Speaking about his unbeaten sequence of 555 consecutive matches, Jahangir Khan said: “It wasn’t my plan to create such a record. All I did was put in the effort to win every match I played, and it went on for weeks, months and years until my defeat to Ross Norman in Toulouse in 1986.”

“The pressure began to mount as I kept winning every time and people were anxious to see if I could be beaten. In that World Open final, Ross got me. It was exactly five years and eight months. I was unbeaten for another nine months after that defeat.”

At the end of 1986, compatriot Jansher Khan challenged Jahangir’s domination. Jahangir won their first few encounters in late 1986 and early 1987, but Jansher finally scored his first win over Jahangir in September 1987 with a straight games victory in the semi-finals of the Hong Kong Open.

Jansher then went on to beat Jahangir in their next eight consecutive encounters, including capturing the 1987 World Open title.

Jahangir managed to end Jansher’s winning streak over him in March 1988 and went on to win 11 of their next 15 meetings. The pair met in the 1988 World Open final with Jahangir Khan emerging the victor. By that point it had become clear that squash now had two dominant players and the pair would continue to dominate the sport for the rest of the decade.

Jahangir and Jansher met a total of 37 times in professional competition with Jansher winning 19 matches compared to Jahangir’s 18 victories.

Jahangir did not win the World Open after 1988 but was able to maintain a stranglehold over the prestigious British Open title which he won a record ten successive times between 1982 and 1991.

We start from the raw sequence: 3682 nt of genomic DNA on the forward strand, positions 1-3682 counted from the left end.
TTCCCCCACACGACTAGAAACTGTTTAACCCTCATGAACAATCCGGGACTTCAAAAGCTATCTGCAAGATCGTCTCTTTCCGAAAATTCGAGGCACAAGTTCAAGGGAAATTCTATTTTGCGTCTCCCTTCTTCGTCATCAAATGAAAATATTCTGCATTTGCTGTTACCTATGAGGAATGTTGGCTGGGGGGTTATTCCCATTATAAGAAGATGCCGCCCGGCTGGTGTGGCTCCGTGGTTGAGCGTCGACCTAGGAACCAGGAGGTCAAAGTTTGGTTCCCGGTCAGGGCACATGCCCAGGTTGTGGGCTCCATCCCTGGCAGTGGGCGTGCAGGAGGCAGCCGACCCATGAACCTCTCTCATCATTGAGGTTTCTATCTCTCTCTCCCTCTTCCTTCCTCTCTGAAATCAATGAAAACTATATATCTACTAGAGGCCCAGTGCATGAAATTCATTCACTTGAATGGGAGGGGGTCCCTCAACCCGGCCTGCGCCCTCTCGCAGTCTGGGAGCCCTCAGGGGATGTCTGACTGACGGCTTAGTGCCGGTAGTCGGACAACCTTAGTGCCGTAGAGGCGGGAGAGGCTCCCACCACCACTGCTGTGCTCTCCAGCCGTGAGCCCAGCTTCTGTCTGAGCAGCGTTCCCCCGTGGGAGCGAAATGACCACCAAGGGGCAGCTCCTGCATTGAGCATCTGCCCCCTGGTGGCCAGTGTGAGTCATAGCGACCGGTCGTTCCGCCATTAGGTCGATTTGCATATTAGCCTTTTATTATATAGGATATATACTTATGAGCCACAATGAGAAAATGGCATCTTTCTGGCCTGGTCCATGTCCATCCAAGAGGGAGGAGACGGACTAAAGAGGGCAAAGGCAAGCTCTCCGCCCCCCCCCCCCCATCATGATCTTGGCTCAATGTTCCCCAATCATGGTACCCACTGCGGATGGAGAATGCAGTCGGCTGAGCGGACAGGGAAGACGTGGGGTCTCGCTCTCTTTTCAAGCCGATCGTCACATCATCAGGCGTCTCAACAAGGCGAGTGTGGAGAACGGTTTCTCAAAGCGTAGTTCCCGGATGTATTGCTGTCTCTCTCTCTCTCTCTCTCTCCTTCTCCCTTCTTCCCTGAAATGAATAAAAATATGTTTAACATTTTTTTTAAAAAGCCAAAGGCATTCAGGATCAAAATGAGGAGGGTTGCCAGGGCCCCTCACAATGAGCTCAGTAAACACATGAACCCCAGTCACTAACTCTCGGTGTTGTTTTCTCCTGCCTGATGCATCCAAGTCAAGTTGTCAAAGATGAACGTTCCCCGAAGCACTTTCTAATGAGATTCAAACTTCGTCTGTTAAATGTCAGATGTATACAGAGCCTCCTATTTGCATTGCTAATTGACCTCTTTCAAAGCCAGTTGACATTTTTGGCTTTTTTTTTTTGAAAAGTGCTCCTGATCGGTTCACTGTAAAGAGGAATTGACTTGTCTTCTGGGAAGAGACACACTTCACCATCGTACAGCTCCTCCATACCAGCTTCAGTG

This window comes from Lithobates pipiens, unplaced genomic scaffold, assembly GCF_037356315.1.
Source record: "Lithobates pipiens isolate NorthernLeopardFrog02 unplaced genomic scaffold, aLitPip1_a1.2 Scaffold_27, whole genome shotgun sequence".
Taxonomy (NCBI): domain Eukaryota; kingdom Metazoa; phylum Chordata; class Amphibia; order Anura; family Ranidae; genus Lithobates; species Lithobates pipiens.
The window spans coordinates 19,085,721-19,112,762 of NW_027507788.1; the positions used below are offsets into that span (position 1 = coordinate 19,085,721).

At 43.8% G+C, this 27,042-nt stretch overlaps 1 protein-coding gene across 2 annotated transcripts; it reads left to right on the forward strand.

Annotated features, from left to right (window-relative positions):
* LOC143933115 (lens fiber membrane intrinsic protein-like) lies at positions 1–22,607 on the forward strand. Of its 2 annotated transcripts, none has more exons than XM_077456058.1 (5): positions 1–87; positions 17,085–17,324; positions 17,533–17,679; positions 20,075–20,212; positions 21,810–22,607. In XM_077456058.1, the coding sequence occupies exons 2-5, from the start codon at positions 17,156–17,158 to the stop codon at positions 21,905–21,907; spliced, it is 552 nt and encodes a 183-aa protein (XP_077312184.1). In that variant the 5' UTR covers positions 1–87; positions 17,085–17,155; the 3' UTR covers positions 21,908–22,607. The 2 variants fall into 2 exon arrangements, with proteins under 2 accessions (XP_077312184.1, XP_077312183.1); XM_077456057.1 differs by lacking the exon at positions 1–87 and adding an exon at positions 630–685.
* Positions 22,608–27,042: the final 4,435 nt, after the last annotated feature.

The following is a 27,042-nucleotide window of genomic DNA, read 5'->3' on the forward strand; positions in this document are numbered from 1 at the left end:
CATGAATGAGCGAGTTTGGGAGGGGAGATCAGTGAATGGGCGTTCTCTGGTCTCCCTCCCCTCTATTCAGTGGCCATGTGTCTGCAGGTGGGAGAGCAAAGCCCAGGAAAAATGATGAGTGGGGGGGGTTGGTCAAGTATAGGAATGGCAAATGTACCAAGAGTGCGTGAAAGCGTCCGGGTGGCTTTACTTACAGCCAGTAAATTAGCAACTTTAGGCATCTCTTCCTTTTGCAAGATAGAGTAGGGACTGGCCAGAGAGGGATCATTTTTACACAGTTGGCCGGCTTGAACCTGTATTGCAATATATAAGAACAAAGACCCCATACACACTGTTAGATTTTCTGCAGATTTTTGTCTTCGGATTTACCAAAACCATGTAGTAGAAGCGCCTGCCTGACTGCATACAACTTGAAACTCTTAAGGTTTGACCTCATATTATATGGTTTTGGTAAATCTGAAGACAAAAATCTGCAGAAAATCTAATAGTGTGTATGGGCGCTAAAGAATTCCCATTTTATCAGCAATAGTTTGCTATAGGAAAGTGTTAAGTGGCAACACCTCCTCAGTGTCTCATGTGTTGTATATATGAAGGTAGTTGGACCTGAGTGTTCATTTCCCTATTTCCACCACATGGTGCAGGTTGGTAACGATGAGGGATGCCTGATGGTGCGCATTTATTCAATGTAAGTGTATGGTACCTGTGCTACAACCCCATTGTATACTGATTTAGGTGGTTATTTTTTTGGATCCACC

In 1993, Jahangir retired from the Professional Squash Association (PSA) World Tour after helping Pakistan win the World Team Championship in Karachi. He was honoured by the Government of Pakistan with the awards of Pride of Performance and civil award of Hilal-e-Imtiaz (Crescent of Distinction) for his achievements in squash.

Jahangir was also named Sportsman of the Millennium in Pakistan.

“Hashim Khan, Jahangir Khan, and Jansher Khan are the best squash players the world has ever known with Jahangir the best of the three. If Hollywood only knew his story of tragedy, grit and determination it would make another movie like Chariots of Fire. Many of those who know him consider him the best athlete who ever lived,” said former President of Pakistan Pervez Musharraf.

In 1990, Jahangir was elected Chairman of the Professional Squash Association (PSA) and in 1997 Vice-President of the Pakistan Squash Federation. Jahangir was elected as Vice-President of the World Squash Federation (WSF) in November 1998 and in October 2002 was elected WSF President. In 2004, Jahangir was again unanimously re-elected as President of the WSF at the International Federation’s 33rd Annual General Meeting in Casa Noyale, Mauritius.

Jahangir Khan was presented with an honorary Doctorate of Philosophy by London Metropolitan University for his contributions to the sport.

In June 2024, Jahangir Khan and fellow squash legend Susan Devoy became the first members of the Professional quash Association (PSA) Hall of Fame following their induction at the PSA Awards ceremony, held at The Book Rotunda in Birmingham following the semi-finals of the British Open Squash Championships.

As a result of his complete dominance in squash he was nicknamed “The Conqueror” which is a loose translation of his first name.

Throughout his record-breaking career, Jahangir Khan used and was synonymous with only one brand, UNSQUASHABLE.